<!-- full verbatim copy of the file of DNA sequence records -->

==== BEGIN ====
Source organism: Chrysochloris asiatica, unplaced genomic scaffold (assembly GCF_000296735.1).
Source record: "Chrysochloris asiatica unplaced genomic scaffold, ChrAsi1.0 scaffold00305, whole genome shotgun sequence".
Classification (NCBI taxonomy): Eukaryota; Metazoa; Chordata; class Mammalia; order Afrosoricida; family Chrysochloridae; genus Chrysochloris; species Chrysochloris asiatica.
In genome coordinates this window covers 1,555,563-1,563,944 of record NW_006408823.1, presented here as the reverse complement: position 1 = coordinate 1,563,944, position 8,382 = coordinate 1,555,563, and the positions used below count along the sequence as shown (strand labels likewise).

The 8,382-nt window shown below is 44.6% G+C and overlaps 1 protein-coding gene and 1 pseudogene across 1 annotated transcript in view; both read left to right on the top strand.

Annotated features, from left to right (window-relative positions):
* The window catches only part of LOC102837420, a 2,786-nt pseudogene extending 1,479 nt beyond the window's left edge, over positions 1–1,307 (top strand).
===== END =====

Source organism: Chrysochloris asiatica, unplaced genomic scaffold (assembly GCF_000296735.1).
Source record: "Chrysochloris asiatica unplaced genomic scaffold, ChrAsi1.0 scaffold00305, whole genome shotgun sequence".
Classification (NCBI taxonomy): Eukaryota; Metazoa; Chordata; class Mammalia; order Afrosoricida; family Chrysochloridae; genus Chrysochloris; species Chrysochloris asiatica.
In genome coordinates this window covers 1,555,563-1,563,944 of record NW_006408823.1, presented here as the reverse complement: position 1 = coordinate 1,563,944, position 8,382 = coordinate 1,555,563, and the positions used below count along the sequence as shown (strand labels likewise).

The 8,382-nt window shown below is 44.6% G+C and overlaps 1 protein-coding gene and 1 pseudogene across 1 annotated transcript in view; both read left to right on the top strand.

Annotated features, from left to right (window-relative positions):
* The window catches only part of LOC102837420, a 2,786-nt pseudogene extending 1,479 nt beyond the window's left edge, over positions 1–1,307 (top strand).